Meanwhile, systemic treatments are different from local treatments in a way that it can reach cancer cells almost anywhere in the body. This form of treatment includes chemotherapy, hormone therapy and targeted therapy.
Treatment in the form of chemotherapy consists of a combination of drugs that functions to stop cancer cells in its tracks or to destroy them altogether. Cytotoxic drugs are a form of chemotherapy, which can be given either orally or intravenously to kill cancer cells. In some cases, chemotherapy is given before a surgery in order to shrink a large tumor before operating on it. Treating cancer with chemotherapy brings many adverse side effects, which include nausea, fatigue, hair loss, early menopause and appetite loss (National Breast Cancer Foundation, 2018g).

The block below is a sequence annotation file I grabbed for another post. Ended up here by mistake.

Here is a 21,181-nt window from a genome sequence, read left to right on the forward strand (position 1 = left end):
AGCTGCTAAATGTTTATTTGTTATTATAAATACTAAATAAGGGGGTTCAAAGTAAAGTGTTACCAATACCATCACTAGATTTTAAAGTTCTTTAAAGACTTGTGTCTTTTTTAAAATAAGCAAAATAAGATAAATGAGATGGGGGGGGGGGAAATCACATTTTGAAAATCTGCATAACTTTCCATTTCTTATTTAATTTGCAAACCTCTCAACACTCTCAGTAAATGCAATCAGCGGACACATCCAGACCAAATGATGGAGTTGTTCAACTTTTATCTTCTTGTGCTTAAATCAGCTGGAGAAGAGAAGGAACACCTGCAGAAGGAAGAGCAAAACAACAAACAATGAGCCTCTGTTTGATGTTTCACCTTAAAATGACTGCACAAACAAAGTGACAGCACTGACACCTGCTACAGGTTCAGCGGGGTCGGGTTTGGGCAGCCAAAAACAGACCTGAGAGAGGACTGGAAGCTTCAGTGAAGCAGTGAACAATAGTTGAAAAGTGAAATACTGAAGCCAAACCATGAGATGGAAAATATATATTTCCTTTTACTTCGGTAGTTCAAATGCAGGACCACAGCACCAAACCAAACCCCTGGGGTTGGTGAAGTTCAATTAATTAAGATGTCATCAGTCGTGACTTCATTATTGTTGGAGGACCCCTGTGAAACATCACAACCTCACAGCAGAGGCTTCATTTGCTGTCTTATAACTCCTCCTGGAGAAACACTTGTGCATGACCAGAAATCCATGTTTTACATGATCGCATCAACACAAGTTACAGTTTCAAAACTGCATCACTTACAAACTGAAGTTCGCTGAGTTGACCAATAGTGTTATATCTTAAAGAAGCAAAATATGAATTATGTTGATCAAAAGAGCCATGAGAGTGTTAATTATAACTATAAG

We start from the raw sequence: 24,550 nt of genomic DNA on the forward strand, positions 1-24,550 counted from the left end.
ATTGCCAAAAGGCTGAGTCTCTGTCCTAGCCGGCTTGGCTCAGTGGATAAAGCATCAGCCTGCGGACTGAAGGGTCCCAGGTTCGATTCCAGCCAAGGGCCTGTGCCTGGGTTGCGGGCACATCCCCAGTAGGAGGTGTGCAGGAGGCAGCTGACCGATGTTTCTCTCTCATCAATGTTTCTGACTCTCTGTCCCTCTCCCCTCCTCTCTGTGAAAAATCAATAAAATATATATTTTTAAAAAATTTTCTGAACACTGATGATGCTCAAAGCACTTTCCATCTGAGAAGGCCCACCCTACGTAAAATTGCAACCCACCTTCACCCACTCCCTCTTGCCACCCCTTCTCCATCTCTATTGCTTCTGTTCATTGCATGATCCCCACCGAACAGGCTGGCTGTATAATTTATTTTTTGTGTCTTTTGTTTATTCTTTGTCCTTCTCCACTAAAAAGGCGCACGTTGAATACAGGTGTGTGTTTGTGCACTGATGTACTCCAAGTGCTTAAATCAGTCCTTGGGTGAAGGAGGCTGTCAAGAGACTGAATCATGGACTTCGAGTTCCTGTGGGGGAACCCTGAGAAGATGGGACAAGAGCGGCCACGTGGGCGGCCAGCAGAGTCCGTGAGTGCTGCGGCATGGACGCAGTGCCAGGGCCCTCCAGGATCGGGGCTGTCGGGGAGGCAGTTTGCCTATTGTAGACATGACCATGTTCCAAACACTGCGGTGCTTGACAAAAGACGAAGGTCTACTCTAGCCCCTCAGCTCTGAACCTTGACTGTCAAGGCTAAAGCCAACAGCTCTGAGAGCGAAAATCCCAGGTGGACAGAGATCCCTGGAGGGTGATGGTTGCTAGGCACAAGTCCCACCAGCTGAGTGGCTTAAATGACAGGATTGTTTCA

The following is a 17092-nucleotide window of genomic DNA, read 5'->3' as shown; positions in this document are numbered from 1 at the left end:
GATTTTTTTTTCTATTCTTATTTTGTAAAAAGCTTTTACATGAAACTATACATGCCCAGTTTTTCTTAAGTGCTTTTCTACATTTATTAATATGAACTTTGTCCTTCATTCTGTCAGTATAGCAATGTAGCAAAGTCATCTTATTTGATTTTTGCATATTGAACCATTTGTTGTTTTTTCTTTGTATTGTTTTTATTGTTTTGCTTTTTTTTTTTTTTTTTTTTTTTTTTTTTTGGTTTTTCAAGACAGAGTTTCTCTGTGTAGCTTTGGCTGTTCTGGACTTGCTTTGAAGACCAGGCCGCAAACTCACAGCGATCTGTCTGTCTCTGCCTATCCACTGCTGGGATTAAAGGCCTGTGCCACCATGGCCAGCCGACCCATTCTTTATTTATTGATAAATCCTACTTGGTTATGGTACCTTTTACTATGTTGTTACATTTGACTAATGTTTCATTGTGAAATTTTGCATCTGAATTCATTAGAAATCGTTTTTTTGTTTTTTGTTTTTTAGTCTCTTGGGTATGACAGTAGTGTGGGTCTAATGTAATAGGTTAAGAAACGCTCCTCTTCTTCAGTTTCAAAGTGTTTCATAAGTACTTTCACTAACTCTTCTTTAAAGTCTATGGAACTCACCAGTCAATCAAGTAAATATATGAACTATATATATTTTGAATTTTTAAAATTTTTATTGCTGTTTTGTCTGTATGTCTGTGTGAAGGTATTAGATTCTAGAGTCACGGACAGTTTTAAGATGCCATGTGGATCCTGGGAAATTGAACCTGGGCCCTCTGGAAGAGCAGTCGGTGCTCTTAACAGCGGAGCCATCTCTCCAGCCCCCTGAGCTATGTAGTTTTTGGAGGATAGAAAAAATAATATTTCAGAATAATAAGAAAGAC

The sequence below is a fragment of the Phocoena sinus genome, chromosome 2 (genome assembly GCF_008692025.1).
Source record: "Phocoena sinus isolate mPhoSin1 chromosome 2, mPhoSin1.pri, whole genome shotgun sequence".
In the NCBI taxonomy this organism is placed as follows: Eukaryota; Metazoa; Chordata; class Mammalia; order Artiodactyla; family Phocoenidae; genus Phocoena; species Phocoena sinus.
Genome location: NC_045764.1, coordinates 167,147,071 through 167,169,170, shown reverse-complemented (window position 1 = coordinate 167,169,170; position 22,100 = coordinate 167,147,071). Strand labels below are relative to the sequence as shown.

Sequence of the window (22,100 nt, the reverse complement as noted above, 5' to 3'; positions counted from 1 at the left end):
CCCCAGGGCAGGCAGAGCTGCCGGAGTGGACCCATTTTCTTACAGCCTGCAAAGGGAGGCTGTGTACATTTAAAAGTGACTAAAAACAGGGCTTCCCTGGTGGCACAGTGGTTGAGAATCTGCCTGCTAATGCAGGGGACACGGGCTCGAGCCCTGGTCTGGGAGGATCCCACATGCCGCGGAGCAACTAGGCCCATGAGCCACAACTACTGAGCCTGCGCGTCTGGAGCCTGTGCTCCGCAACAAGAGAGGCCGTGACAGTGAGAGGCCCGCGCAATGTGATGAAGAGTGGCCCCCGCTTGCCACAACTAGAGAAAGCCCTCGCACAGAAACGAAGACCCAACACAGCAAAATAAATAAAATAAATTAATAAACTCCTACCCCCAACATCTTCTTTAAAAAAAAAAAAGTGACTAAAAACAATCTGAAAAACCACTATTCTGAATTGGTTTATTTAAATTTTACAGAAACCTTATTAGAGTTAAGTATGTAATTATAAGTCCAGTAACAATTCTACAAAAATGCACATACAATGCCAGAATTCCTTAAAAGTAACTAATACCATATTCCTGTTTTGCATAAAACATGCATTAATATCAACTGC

Tamoxifen, the most common hormone therapy, is usually prescribed with the aim to prevent the further growth of cancer cells. This drug functions to stun the growth of estrogen-fueled cancer cells by blocking their estrogen-shaped openings. As time passes, the drug eventually starves the cancer cells and causes them to die (National Breast Cancer Foundation, 2018e).
Another form of systemic treatment is targeted therapy. It is mainly used to treat HER2-positive breast cancers, which tend to grow and spread more aggressively. Targeted therapy, as its name suggests, functions to target breast cancer cells that have high levels of HER2 protein, a cancer growth-promoting protein. A number of drugs developed to target this protein include pertuzumab, trastuzumab, lapatinib and neratinib (American Cancer Society, 2018d).
To sum up, breast cancer can be a really scary thing to many people. Nevertheless, with the early detection of the onset of breast cancer, the chances of curing it is fairly high. Therefore, it is really important to take note of the signs and symptoms of breast cancer, as well as performing breast screening and mammograms regularly. With that,